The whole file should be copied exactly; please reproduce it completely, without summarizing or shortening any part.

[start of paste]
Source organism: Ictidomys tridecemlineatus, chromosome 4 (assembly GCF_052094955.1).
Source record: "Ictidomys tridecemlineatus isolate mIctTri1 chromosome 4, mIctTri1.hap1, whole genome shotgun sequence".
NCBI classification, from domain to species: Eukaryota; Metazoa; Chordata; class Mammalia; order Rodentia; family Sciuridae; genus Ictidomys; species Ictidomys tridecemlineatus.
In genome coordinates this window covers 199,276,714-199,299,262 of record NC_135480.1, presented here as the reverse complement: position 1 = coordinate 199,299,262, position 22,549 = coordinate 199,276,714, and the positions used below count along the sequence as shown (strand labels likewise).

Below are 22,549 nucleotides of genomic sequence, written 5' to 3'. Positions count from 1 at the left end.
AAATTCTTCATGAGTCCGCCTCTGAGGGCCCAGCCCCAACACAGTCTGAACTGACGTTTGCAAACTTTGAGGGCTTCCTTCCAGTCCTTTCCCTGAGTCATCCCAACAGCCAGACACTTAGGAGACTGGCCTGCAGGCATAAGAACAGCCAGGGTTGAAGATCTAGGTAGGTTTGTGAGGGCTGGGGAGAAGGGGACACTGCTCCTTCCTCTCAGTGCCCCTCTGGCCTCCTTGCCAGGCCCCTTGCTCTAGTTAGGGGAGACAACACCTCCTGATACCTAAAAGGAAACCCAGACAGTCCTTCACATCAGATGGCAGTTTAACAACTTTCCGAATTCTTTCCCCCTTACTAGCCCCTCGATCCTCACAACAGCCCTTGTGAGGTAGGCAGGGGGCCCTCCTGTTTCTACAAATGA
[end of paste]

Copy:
Source organism: Ictidomys tridecemlineatus, chromosome 4 (assembly GCF_052094955.1).
Source record: "Ictidomys tridecemlineatus isolate mIctTri1 chromosome 4, mIctTri1.hap1, whole genome shotgun sequence".
NCBI classification, from domain to species: Eukaryota; Metazoa; Chordata; class Mammalia; order Rodentia; family Sciuridae; genus Ictidomys; species Ictidomys tridecemlineatus.
In genome coordinates this window covers 199,276,714-199,299,262 of record NC_135480.1, presented here as the reverse complement: position 1 = coordinate 199,299,262, position 22,549 = coordinate 199,276,714, and the positions used below count along the sequence as shown (strand labels likewise).

Below are 22,549 nucleotides of genomic sequence, written 5' to 3'. Positions count from 1 at the left end.
AAATTCTTCATGAGTCCGCCTCTGAGGGCCCAGCCCCAACACAGTCTGAACTGACGTTTGCAAACTTTGAGGGCTTCCTTCCAGTCCTTTCCCTGAGTCATCCCAACAGCCAGACACTTAGGAGACTGGCCTGCAGGCATAAGAACAGCCAGGGTTGAAGATCTAGGTAGGTTTGTGAGGGCTGGGGAGAAGGGGACACTGCTCCTTCCTCTCAGTGCCCCTCTGGCCTCCTTGCCAGGCCCCTTGCTCTAGTTAGGGGAGACAACACCTCCTGATACCTAAAAGGAAACCCAGACAGTCCTTCACATCAGATGGCAGTTTAACAACTTTCCGAATTCTTTCCCCCTTACTAGCCCCTCGATCCTCACAACAGCCCTTGTGAGGTAGGCAGGGGGCCCTCCTGTTTCTACAAATGA